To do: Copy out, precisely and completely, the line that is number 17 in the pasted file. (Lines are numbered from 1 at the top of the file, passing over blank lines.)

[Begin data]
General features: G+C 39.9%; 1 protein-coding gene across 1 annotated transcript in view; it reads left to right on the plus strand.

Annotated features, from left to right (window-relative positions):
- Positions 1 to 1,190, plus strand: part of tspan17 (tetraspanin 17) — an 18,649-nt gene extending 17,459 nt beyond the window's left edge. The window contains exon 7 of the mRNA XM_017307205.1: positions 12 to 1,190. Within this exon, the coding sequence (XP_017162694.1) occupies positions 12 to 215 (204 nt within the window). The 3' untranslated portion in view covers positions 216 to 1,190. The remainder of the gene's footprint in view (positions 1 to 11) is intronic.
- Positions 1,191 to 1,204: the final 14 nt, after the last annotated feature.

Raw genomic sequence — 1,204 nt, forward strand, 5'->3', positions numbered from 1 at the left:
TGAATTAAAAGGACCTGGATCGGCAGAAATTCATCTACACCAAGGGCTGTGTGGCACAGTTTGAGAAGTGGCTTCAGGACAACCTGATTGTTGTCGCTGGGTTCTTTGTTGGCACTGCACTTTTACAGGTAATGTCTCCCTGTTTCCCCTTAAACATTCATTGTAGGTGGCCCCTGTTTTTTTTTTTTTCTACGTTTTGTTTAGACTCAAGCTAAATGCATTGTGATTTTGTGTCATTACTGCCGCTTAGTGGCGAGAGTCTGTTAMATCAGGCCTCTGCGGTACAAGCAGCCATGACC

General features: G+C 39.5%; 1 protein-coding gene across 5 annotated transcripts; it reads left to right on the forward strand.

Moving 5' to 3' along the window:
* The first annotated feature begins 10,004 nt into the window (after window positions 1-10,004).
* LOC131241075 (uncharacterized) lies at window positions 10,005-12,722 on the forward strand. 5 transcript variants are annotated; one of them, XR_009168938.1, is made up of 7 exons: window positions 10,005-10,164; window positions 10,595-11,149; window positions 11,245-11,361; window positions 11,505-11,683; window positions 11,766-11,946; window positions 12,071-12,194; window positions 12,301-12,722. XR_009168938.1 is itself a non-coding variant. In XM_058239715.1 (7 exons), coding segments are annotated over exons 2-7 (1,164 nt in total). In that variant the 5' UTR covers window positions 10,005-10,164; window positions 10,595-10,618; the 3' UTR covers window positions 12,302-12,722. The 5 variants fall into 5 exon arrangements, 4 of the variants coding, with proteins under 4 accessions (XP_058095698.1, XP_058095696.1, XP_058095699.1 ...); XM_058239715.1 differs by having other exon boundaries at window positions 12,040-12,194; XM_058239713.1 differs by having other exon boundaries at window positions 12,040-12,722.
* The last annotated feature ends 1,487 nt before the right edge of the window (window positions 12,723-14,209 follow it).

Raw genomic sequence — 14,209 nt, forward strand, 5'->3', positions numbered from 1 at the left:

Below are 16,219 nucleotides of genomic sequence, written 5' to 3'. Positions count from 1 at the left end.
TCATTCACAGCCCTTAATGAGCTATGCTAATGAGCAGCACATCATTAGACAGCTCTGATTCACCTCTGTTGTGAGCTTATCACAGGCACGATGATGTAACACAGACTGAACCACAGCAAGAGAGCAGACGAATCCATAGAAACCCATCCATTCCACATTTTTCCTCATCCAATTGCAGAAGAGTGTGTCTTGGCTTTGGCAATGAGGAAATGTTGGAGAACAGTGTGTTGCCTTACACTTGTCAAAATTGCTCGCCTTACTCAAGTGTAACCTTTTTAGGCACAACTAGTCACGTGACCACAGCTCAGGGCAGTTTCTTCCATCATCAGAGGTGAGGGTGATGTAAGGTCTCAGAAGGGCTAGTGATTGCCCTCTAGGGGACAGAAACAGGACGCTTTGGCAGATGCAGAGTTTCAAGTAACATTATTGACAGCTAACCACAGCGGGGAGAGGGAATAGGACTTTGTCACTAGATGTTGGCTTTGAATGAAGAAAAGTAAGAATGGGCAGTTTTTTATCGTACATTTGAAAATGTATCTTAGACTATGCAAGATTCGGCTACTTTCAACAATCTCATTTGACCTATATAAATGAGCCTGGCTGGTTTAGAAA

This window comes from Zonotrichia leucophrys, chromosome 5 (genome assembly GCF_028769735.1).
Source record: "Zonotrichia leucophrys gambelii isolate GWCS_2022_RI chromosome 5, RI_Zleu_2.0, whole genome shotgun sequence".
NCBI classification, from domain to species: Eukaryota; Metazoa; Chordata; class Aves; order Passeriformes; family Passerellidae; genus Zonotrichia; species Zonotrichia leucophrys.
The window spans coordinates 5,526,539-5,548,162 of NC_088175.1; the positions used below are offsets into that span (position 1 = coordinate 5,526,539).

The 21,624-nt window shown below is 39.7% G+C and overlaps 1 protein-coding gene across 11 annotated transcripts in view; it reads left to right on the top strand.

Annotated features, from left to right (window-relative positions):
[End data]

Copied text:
NCBI classification, from domain to species: Eukaryota; Metazoa; Chordata; class Aves; order Passeriformes; family Passerellidae; genus Zonotrichia; species Zonotrichia leucophrys.